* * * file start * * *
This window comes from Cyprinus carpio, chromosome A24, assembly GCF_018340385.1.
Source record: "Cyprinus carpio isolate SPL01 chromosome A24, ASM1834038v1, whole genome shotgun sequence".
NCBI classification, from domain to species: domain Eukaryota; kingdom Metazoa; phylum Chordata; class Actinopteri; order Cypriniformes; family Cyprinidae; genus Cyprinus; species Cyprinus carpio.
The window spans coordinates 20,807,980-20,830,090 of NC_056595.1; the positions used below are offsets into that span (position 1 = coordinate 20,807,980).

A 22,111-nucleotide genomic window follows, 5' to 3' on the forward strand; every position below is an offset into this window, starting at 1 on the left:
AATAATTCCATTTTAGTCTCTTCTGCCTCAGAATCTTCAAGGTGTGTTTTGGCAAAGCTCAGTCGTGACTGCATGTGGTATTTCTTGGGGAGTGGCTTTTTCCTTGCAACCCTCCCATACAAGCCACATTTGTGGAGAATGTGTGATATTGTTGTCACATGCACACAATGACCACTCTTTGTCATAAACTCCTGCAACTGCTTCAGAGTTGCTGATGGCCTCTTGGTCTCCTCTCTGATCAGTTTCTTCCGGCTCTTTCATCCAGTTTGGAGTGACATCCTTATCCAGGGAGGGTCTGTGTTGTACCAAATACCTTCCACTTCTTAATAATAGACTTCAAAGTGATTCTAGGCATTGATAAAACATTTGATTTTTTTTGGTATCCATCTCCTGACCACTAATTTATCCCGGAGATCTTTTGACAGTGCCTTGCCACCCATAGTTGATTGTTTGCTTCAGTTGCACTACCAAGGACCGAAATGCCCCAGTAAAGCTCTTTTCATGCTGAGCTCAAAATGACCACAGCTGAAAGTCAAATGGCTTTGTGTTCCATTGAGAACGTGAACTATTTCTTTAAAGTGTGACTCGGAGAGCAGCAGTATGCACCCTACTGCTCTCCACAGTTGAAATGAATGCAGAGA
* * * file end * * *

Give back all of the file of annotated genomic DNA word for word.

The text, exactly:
This window comes from Cyprinus carpio, chromosome A24, assembly GCF_018340385.1.
Source record: "Cyprinus carpio isolate SPL01 chromosome A24, ASM1834038v1, whole genome shotgun sequence".
NCBI classification, from domain to species: domain Eukaryota; kingdom Metazoa; phylum Chordata; class Actinopteri; order Cypriniformes; family Cyprinidae; genus Cyprinus; species Cyprinus carpio.
The window spans coordinates 20,807,980-20,830,090 of NC_056595.1; the positions used below are offsets into that span (position 1 = coordinate 20,807,980).

A 22,111-nucleotide genomic window follows, 5' to 3' on the forward strand; every position below is an offset into this window, starting at 1 on the left:
AATAATTCCATTTTAGTCTCTTCTGCCTCAGAATCTTCAAGGTGTGTTTTGGCAAAGCTCAGTCGTGACTGCATGTGGTATTTCTTGGGGAGTGGCTTTTTCCTTGCAACCCTCCCATACAAGCCACATTTGTGGAGAATGTGTGATATTGTTGTCACATGCACACAATGACCACTCTTTGTCATAAACTCCTGCAACTGCTTCAGAGTTGCTGATGGCCTCTTGGTCTCCTCTCTGATCAGTTTCTTCCGGCTCTTTCATCCAGTTTGGAGTGACATCCTTATCCAGGGAGGGTCTGTGTTGTACCAAATACCTTCCACTTCTTAATAATAGACTTCAAAGTGATTCTAGGCATTGATAAAACATTTGATTTTTTTTGGTATCCATCTCCTGACCACTAATTTATCCCGGAGATCTTTTGACAGTGCCTTGCCACCCATAGTTGATTGTTTGCTTCAGTTGCACTACCAAGGACCGAAATGCCCCAGTAAAGCTCTTTTCATGCTGAGCTCAAAATGACCACAGCTGAAAGTCAAATGGCTTTGTGTTCCATTGAGAACGTGAACTATTTCTTTAAAGTGTGACTCGGAGAGCAGCAGTATGCACCCTACTGCTCTCCACAGTTGAAATGAATGCAGAGA